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Volume 30, Issue 2

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Industry Hot News

Industry Hot News (589)

Jargon crops up everywhere, and business continuity is no exception. RTO, RPO, BIA, and others are often sprinkled liberally into conversations, plans, and reports.

Sometimes expanding the abbreviation makes things clearer to the uninitiated: for example, the terms “recovery time objective” (RTO) for an IT system and “business impact analysis” for BC planning give some hint of what lies behind them.

But what about “recovery point objective” (RPO), also one of the commonest terms used in defining a suitable disaster recovery/business continuity plan? Would we be better off if we banned the use of such jargon?

Banning probably wouldn’t work. For one thing, it would be the curtailing of free speech, and for another, like weeds, jargon would spring up again anyway. We need a better way of managing business continuity jargon, recognizing that it also has its uses.

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http://www.opscentre.com/business-continuity-jargon/

We all want to know something others don’t know. People have long sought “local knowledge,” “the inside scoop” or “a heads up” – the restaurant not in the guidebook, the real version of the story, or some advanced warning. What they really want is an advantage over common knowledge – and the unique information source that delivers it. They’re looking for alternative data – or “alt-data.”

From the information age where everyone took advantage of easy access to information, we are now entering an age where everyone seeks alternatives: new sources of information and innovative ways of deriving unique insights.  This is the “Age of Alt.”

We know that business leaders want to better leverage data and analytics in their decision-making. But more importantly most decision-makers want to supplement their own data with external data; 81% tell us they want to expand their ability to source new external data.  Demand for data is exploding.

...

http://blogs.forrester.com/jennifer_belissent/17-06-22-the_age_of_alt_data_commercialization_brings_alternative_data_to_market

Many technologies are billed as hot, exciting and revolutionary. But which ones are really deserving of that moniker? Which ones are destined to change — or are changing — the storage universe?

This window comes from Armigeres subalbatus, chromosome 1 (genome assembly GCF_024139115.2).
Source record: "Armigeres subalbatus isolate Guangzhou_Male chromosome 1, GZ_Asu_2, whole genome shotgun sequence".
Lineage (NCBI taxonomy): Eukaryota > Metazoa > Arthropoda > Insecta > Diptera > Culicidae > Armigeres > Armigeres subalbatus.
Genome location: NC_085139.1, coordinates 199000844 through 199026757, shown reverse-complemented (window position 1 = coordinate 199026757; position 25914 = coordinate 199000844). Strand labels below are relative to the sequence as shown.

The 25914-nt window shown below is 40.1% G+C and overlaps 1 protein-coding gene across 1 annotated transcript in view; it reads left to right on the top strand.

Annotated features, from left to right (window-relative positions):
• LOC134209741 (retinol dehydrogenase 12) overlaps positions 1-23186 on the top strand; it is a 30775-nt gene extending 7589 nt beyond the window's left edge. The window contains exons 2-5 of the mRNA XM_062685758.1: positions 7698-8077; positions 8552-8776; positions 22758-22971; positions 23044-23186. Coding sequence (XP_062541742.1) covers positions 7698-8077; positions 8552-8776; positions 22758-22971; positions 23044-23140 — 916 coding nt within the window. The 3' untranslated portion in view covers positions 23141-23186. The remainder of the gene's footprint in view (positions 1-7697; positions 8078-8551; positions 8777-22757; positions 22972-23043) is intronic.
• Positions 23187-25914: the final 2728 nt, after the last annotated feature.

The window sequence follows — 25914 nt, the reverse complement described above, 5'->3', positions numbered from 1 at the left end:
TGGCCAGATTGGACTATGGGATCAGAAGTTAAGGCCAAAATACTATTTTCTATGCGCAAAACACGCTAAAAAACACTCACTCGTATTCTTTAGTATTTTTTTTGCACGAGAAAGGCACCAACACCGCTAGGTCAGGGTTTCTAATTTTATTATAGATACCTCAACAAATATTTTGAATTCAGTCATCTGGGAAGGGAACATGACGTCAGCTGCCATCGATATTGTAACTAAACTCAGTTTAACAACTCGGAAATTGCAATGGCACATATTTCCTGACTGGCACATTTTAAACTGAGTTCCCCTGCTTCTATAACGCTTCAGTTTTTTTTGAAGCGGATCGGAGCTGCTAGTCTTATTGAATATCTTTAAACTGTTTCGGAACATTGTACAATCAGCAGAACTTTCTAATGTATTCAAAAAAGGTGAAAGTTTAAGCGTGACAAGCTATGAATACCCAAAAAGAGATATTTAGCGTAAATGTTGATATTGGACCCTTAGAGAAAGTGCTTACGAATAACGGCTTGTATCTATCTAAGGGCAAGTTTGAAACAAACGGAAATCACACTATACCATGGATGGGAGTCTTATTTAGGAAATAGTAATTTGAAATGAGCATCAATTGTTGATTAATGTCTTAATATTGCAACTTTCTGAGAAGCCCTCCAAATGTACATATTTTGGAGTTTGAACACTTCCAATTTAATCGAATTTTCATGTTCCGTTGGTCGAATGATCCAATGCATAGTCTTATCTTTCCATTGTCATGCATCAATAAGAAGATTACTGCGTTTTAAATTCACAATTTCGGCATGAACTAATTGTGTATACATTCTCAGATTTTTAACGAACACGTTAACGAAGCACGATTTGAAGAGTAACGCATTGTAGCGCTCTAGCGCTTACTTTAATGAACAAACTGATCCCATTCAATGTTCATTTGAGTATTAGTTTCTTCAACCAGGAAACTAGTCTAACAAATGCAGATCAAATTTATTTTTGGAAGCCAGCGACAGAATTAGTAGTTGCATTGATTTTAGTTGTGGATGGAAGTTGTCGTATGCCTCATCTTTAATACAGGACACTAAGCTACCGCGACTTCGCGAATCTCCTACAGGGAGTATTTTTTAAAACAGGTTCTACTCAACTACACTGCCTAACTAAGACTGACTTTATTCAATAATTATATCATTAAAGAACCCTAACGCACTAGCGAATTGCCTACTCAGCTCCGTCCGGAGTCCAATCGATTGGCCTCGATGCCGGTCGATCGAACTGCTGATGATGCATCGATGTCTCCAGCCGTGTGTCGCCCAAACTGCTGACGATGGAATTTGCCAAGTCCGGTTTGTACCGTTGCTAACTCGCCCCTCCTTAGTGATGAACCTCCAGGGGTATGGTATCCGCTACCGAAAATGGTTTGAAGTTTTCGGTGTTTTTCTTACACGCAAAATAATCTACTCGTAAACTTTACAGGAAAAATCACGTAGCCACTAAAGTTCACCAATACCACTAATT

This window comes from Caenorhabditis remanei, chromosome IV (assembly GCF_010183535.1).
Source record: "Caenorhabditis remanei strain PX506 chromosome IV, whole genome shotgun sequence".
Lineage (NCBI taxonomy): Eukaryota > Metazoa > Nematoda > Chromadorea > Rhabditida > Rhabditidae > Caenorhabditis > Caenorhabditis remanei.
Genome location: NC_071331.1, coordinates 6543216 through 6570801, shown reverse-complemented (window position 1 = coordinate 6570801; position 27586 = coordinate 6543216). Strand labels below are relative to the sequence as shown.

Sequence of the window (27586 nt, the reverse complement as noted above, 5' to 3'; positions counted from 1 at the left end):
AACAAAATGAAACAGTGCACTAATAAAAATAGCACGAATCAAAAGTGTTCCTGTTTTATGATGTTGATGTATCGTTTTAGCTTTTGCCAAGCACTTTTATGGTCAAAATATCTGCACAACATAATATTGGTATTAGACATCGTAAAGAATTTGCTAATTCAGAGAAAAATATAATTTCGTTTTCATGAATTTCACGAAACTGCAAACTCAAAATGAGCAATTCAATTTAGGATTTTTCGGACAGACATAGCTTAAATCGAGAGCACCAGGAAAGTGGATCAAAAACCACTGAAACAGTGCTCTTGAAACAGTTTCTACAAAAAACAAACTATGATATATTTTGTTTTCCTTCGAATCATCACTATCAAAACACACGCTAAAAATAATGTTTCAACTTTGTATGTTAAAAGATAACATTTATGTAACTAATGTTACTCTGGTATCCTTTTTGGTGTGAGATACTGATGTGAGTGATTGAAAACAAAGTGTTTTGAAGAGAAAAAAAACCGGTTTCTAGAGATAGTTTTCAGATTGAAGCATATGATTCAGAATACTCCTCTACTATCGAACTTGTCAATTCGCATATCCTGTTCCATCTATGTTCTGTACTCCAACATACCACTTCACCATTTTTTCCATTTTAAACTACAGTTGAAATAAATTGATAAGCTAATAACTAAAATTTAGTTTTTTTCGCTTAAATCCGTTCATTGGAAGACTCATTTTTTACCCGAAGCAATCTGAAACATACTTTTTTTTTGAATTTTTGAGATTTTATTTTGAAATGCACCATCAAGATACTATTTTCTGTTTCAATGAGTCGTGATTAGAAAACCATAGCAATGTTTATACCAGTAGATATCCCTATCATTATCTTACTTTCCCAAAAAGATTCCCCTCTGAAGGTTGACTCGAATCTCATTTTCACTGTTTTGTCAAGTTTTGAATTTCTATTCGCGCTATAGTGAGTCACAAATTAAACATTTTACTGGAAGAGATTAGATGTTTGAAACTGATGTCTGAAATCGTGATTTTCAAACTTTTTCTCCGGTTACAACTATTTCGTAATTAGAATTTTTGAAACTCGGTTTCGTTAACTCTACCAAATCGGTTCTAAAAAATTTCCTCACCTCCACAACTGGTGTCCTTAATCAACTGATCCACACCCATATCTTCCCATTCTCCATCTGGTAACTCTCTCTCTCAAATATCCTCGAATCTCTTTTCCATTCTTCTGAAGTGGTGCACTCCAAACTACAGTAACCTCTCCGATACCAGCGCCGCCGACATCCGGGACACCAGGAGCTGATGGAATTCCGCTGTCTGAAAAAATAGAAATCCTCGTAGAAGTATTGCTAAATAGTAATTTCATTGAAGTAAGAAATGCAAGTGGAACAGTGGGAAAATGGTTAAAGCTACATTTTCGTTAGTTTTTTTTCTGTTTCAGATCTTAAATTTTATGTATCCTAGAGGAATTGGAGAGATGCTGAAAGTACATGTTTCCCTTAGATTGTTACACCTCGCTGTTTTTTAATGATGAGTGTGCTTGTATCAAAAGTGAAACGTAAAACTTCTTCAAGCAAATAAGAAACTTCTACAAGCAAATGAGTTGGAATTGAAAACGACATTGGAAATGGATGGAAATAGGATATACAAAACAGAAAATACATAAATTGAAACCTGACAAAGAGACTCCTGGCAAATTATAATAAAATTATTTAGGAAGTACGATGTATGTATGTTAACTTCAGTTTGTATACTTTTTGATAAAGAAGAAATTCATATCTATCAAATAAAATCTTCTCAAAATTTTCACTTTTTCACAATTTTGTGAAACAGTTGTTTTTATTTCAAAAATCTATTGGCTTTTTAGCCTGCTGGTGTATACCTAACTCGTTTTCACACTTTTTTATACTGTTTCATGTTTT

Enterprise Storage Forum asked the experts.

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http://www.enterprisestorageforum.com/storage-technology/5-hot-storage-technologies-to-watch.html

Friday, 23 June 2017 15:35

5 Hot Storage Technologies to Watch

What comes to mind when you hear the word “compliance”? Do you shiver, sigh, break out into hives, or all three? Believe it or not, your compliance colleagues are crucial to your social marketing success. This is especially true for marketers in regulated spaces such as financial services, healthcare, and pharmaceuticals. I can share from personal experience that my social marketing success at American Express was in part due to the relationships I fostered with compliance, legal, and even outside legal counsel — in fact, I’m still in touch with those former colleagues. Given the importance of breaking down the marketing compliance silo, I partnered with my colleague Nick Hayes on a new report, . And though the intention of this report is to help marketers in regulated industries, Nick and I both agree that all marketers can benefit from it.

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http://blogs.forrester.com/erna_alfred_liousas/17-06-22-start_silo_busting_strengthen_your_relationship_with_compliance

We all make mistakes, and CCOs are no exception. While CCOs are a creative and dedicated bunch, they are often susceptible to these five common mistakes. Probably unsurprisingly, the cure for these ills is more due diligence and more relationship building.

Chief Compliance Officers are fallible – I know that is not a controversial statement. To err is human, and CCOs are members of the human species.

With the enormous expectations placed on CCOs’ shoulders, they are bound to make some mistakes. I have seen CCOs who have run into difficulties, and occasionally they have contributed to the problem through their own behaviors.

I thought I would identify some of the common mistakes I have seen. It is hard to generalize, but I have observed some common themes.

...

http://www.corporatecomplianceinsights.com/top-5-common-mistakes-made-ccos/

The Business Continuity Institute